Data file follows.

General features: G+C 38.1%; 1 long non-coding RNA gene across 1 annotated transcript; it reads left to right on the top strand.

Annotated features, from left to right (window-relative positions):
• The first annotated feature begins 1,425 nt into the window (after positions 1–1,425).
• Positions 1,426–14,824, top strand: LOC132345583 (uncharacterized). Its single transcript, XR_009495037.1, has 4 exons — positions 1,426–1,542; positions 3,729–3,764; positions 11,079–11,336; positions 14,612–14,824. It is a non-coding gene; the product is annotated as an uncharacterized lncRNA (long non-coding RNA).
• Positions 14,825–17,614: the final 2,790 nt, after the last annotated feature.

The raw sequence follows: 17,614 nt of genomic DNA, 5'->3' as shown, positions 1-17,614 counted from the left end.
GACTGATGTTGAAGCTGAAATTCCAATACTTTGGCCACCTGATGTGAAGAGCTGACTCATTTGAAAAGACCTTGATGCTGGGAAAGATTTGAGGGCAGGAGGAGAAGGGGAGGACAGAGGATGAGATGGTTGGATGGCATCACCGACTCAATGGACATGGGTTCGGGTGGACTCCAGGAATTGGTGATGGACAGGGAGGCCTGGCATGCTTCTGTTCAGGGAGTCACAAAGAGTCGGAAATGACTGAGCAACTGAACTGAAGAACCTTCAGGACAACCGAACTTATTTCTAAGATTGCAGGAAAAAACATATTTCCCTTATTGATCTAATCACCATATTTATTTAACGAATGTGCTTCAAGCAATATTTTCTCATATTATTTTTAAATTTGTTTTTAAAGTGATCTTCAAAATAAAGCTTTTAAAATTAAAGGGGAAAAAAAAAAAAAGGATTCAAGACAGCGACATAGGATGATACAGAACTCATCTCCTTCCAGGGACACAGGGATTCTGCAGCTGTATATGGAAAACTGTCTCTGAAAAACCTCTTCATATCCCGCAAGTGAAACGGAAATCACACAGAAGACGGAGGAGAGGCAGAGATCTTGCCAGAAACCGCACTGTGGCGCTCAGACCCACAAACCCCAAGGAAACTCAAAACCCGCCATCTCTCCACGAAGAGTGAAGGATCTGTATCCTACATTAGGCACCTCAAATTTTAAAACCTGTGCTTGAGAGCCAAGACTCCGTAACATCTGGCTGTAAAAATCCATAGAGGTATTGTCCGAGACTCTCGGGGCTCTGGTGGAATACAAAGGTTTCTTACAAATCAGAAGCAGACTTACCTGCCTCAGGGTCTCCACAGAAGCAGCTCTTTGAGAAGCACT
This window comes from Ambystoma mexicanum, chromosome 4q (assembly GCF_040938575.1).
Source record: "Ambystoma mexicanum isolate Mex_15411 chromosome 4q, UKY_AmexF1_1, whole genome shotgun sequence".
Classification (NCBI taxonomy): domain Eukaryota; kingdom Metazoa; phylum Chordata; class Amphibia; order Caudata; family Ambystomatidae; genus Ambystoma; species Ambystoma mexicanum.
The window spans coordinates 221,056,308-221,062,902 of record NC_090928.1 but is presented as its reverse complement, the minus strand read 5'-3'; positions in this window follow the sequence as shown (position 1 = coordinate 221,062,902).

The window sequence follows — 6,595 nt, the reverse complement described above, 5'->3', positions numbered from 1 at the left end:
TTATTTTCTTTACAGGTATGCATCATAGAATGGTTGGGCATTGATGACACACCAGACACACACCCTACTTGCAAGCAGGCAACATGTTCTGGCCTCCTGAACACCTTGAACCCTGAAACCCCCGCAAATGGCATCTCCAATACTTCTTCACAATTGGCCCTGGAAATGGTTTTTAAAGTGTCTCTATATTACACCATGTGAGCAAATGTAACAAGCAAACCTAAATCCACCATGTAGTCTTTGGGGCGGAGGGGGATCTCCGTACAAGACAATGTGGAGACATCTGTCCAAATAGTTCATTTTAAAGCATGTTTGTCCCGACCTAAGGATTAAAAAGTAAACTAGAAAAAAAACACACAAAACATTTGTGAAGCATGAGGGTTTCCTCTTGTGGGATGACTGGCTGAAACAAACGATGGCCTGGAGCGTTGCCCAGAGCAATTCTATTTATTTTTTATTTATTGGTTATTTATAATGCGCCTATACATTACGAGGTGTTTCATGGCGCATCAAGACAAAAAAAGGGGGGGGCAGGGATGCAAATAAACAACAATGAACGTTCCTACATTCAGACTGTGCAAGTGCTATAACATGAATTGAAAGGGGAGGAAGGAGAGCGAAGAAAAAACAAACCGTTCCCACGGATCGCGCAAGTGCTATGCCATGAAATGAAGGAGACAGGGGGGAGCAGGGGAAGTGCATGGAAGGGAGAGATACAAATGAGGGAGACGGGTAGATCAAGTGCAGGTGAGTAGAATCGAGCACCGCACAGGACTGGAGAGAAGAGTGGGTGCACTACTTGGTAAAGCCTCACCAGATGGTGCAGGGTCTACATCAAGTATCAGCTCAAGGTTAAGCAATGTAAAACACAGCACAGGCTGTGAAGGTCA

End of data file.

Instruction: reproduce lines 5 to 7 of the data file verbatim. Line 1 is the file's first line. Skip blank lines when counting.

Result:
• Positions 14,825–17,614: the final 2,790 nt, after the last annotated feature.

The raw sequence follows: 17,614 nt of genomic DNA, 5'->3' as shown, positions 1-17,614 counted from the left end.
GACTGATGTTGAAGCTGAAATTCCAATACTTTGGCCACCTGATGTGAAGAGCTGACTCATTTGAAAAGACCTTGATGCTGGGAAAGATTTGAGGGCAGGAGGAGAAGGGGAGGACAGAGGATGAGATGGTTGGATGGCATCACCGACTCAATGGACATGGGTTCGGGTGGACTCCAGGAATTGGTGATGGACAGGGAGGCCTGGCATGCTTCTGTTCAGGGAGTCACAAAGAGTCGGAAATGACTGAGCAACTGAACTGAAGAACCTTCAGGACAACCGAACTTATTTCTAAGATTGCAGGAAAAAACATATTTCCCTTATTGATCTAATCACCATATTTATTTAACGAATGTGCTTCAAGCAATATTTTCTCATATTATTTTTAAATTTGTTTTTAAAGTGATCTTCAAAATAAAGCTTTTAAAATTAAAGGGGAAAAAAAAAAAAAGGATTCAAGACAGCGACATAGGATGATACAGAACTCATCTCCTTCCAGGGACACAGGGATTCTGCAGCTGTATATGGAAAACTGTCTCTGAAAAACCTCTTCATATCCCGCAAGTGAAACGGAAATCACACAGAAGACGGAGGAGAGGCAGAGATCTTGCCAGAAACCGCACTGTGGCGCTCAGACCCACAAACCCCAAGGAAACTCAAAACCCGCCATCTCTCCACGAAGAGTGAAGGATCTGTATCCTACATTAGGCACCTCAAATTTTAAAACCTGTGCTTGAGAGCCAAGACTCCGTAACATCTGGCTGTAAAAATCCATAGAGGTATTGTCCGAGACTCTCGGGGCTCTGGTGGAATACAAAGGTTTCTTACAAATCAGAAGCAGACTTACCTGCCTCAGGGTCTCCACAGAAGCAGCTCTTTGAGAAGCACT